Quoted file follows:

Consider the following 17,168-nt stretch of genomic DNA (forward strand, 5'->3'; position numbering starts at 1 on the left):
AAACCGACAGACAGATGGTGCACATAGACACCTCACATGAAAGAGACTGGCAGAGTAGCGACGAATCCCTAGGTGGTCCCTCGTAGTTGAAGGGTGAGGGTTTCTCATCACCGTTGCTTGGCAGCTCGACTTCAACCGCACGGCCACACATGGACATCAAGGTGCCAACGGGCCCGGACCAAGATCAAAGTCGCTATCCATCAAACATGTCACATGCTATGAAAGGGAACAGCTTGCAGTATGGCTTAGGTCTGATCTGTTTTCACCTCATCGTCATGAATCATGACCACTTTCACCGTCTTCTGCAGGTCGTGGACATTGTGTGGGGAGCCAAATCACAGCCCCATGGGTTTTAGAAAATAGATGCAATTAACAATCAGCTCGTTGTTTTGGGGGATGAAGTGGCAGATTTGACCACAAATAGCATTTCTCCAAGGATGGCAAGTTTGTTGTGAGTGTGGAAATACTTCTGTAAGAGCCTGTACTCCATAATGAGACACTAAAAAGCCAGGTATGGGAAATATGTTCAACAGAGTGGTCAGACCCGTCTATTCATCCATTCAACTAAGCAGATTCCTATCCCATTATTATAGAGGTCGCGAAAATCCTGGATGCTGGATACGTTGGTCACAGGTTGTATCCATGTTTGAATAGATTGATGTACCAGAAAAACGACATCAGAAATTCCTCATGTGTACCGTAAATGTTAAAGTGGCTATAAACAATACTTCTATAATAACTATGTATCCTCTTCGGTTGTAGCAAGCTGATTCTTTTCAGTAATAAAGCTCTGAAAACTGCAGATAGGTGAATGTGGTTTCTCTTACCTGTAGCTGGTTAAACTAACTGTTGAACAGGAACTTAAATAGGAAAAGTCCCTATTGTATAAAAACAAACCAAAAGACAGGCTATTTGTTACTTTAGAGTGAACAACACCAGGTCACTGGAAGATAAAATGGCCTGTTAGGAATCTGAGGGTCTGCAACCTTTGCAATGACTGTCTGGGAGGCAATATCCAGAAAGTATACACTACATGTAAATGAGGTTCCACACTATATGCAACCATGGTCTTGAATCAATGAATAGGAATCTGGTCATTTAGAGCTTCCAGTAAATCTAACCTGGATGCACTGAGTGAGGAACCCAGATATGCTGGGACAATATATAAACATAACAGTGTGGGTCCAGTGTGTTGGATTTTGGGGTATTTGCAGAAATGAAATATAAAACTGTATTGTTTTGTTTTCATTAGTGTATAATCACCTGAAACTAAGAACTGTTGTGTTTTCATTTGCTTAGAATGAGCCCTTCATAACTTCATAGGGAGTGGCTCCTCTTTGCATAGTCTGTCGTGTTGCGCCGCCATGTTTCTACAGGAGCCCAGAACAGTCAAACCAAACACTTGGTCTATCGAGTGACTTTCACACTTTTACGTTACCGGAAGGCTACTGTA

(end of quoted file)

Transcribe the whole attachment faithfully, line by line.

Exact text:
Consider the following 17,168-nt stretch of genomic DNA (forward strand, 5'->3'; position numbering starts at 1 on the left):
AAACCGACAGACAGATGGTGCACATAGACACCTCACATGAAAGAGACTGGCAGAGTAGCGACGAATCCCTAGGTGGTCCCTCGTAGTTGAAGGGTGAGGGTTTCTCATCACCGTTGCTTGGCAGCTCGACTTCAACCGCACGGCCACACATGGACATCAAGGTGCCAACGGGCCCGGACCAAGATCAAAGTCGCTATCCATCAAACATGTCACATGCTATGAAAGGGAACAGCTTGCAGTATGGCTTAGGTCTGATCTGTTTTCACCTCATCGTCATGAATCATGACCACTTTCACCGTCTTCTGCAGGTCGTGGACATTGTGTGGGGAGCCAAATCACAGCCCCATGGGTTTTAGAAAATAGATGCAATTAACAATCAGCTCGTTGTTTTGGGGGATGAAGTGGCAGATTTGACCACAAATAGCATTTCTCCAAGGATGGCAAGTTTGTTGTGAGTGTGGAAATACTTCTGTAAGAGCCTGTACTCCATAATGAGACACTAAAAAGCCAGGTATGGGAAATATGTTCAACAGAGTGGTCAGACCCGTCTATTCATCCATTCAACTAAGCAGATTCCTATCCCATTATTATAGAGGTCGCGAAAATCCTGGATGCTGGATACGTTGGTCACAGGTTGTATCCATGTTTGAATAGATTGATGTACCAGAAAAACGACATCAGAAATTCCTCATGTGTACCGTAAATGTTAAAGTGGCTATAAACAATACTTCTATAATAACTATGTATCCTCTTCGGTTGTAGCAAGCTGATTCTTTTCAGTAATAAAGCTCTGAAAACTGCAGATAGGTGAATGTGGTTTCTCTTACCTGTAGCTGGTTAAACTAACTGTTGAACAGGAACTTAAATAGGAAAAGTCCCTATTGTATAAAAACAAACCAAAAGACAGGCTATTTGTTACTTTAGAGTGAACAACACCAGGTCACTGGAAGATAAAATGGCCTGTTAGGAATCTGAGGGTCTGCAACCTTTGCAATGACTGTCTGGGAGGCAATATCCAGAAAGTATACACTACATGTAAATGAGGTTCCACACTATATGCAACCATGGTCTTGAATCAATGAATAGGAATCTGGTCATTTAGAGCTTCCAGTAAATCTAACCTGGATGCACTGAGTGAGGAACCCAGATATGCTGGGACAATATATAAACATAACAGTGTGGGTCCAGTGTGTTGGATTTTGGGGTATTTGCAGAAATGAAATATAAAACTGTATTGTTTTGTTTTCATTAGTGTATAATCACCTGAAACTAAGAACTGTTGTGTTTTCATTTGCTTAGAATGAGCCCTTCATAACTTCATAGGGAGTGGCTCCTCTTTGCATAGTCTGTCGTGTTGCGCCGCCATGTTTCTACAGGAGCCCAGAACAGTCAAACCAAACACTTGGTCTATCGAGTGACTTTCACACTTTTACGTTACCGGAAGGCTACTGTA